TOP
Saturday,October 19,2019 05:23 AM

Gov’t at 60% shortage of science teachers

By Wilson Manishimwe

Added 6th March 2018 12:09 PM

“The challenges we have are inadequate science and mathematics lessons teachers in schools countrywide. The inability to recruit more teachers because of inadequate wage provision has hindered the teaching and learning of these subjects,” she said.

Government is facing a shortage of teachers  of science subjects in secondary schools, which has affected children’s performance.

The shortage, according to the principal education officer in the education ministry, Mary Ntete Gunteese, is attributed to the fact that some science teachers have pursued courses such as oil and petroleum training.

“The challenges we have are inadequate science and mathematics lessons teachers in schools countrywide. The inability to recruit more teachers because of inadequate wage provision has hindered the teaching and learning of these subjects,” she said.

Gunteese was addressing a workshop for secondary school teachers and head teachers in Wakiso district recently.

She said about two years ago, there were about 20,000 science teachers, but some have been promoted and others absconded without being replaced.

"That is why we have a strategic plan in recruitment: For every four teachers, we have a plan of recruiting three science teachers and one for art subjects.

 rincipal ducation fficer in the inistry of ducation and ports ary tete unteese  gives a certificate of attendance to one of the teachers usan pok hoto by ilson anishimwe Principal Education Officer in the Ministry of Education and Sports, Mary Ntete Gunteese gives a certificate of attendance to one of the teachers, Susan Opok. Photo by Wilson Manishimwe

 
"We cannot recruit until we have a wage provision for these teachers. We had thought of recruiting 2,000 teachers in the financial year 2017/2018, but we have not achieved it. We have, therefore, pushed it to the next financial year, set to be done in phases,” said Gunteese.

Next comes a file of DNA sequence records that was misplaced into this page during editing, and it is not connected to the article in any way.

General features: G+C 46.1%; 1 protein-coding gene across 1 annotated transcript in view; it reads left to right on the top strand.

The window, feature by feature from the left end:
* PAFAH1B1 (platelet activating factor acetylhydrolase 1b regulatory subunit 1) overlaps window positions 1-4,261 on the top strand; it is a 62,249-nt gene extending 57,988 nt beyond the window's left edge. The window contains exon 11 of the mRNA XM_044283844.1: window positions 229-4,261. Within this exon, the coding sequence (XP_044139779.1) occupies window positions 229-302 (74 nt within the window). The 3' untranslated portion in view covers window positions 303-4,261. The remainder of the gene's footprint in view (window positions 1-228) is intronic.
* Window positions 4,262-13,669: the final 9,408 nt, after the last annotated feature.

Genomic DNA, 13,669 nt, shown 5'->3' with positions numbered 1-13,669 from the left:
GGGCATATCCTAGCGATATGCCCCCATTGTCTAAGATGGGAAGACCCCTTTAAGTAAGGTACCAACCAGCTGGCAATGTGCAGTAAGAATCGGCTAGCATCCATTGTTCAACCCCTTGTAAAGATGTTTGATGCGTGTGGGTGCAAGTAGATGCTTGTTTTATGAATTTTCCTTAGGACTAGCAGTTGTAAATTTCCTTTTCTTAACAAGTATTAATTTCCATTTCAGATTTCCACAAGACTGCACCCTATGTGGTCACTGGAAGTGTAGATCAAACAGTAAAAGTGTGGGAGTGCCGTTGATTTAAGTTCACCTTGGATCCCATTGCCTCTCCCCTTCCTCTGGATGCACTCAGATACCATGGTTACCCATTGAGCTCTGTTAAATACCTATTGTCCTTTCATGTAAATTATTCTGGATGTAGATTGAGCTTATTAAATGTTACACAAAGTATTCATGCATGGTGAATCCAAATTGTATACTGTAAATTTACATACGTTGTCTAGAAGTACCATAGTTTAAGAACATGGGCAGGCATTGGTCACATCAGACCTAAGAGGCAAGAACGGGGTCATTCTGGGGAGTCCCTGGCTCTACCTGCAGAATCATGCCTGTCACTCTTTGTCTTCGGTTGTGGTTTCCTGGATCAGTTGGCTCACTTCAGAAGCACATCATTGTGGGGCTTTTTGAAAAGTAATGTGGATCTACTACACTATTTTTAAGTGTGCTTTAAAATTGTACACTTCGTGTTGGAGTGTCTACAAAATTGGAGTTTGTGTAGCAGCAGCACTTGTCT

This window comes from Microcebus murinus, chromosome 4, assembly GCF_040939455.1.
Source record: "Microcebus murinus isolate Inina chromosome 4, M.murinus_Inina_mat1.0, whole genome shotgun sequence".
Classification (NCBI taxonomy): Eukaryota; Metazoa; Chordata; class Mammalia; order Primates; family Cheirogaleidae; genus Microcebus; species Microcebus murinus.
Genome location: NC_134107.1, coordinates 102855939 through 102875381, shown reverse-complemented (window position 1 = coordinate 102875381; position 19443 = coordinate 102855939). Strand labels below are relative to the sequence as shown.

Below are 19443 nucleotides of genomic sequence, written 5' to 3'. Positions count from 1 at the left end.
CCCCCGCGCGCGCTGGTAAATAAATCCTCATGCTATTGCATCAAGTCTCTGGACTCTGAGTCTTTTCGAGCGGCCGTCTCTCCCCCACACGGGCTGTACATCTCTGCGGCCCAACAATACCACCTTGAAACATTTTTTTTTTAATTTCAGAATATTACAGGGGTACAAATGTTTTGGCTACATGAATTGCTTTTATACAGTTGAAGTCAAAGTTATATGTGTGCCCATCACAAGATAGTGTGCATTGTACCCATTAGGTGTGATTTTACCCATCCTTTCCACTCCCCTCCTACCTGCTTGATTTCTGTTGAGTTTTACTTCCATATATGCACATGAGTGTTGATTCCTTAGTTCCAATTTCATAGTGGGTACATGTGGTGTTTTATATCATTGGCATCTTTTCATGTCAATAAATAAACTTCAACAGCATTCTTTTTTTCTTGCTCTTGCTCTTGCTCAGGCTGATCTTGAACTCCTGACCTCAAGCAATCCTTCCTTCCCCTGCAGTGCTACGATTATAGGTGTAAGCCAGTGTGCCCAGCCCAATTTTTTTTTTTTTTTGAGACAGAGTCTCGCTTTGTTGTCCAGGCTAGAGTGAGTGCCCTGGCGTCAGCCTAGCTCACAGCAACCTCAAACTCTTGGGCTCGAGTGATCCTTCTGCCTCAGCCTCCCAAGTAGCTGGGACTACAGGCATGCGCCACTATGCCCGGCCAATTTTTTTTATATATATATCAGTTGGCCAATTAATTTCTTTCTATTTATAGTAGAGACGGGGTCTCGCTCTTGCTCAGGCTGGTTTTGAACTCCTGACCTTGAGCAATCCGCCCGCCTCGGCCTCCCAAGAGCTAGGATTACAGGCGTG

The training, organised by Forum for African Women’s Educationalists Uganda Chapter (FAWE Uganda), was aimed at equipping teachers with skills on gender-responsive teaching and getting more girls to offer science subjects.

Doroba Hendrina, the FAWE Africa executive director said: “They also need to be careful to avoid the gender stereotypes and the abusive language that may discourage the girls to do sciences. For example, the notion that 'sciences are hard' or 'you girls cannot manage'.

Meanwhile, Hendrina lauded the Government for passing the gender policy, but emphasised it should be translated it into action. Routine inspection in schools is key.

econdary school teachers and head teachers pose for a photo with  staff after the workshop hoto by ilson anishimwe Secondary school teachers and head teachers pose for a photo with FAWE staff after the workshop. Photo by Wilson Manishimwe

 
Recently, during the release of 2017 Uganda Advanced Certificate of Education (UACE) examination results, education minister Janet Museveni, who was represented by Chrysestom Muyingo, the State Minister for Higher Education, said: “The number of girls taking science subjects is very low, but this would get better with encouragement from teachers and parents."

Cherotwo Peter, a teacher of Physics at Amanang Secondary School, Bukwo district, said: “If I change my teaching method to a gender-responsive one, it will acquaint my students with knowledge on how they should live with others socially, know their rights and above all improve performance in science subjects.

"We have been equipped with skills in lesson planning, career guidance and counseling, all in respect with the gender-responsive pedagogy.”

Related Articles

More From The Author

Related articles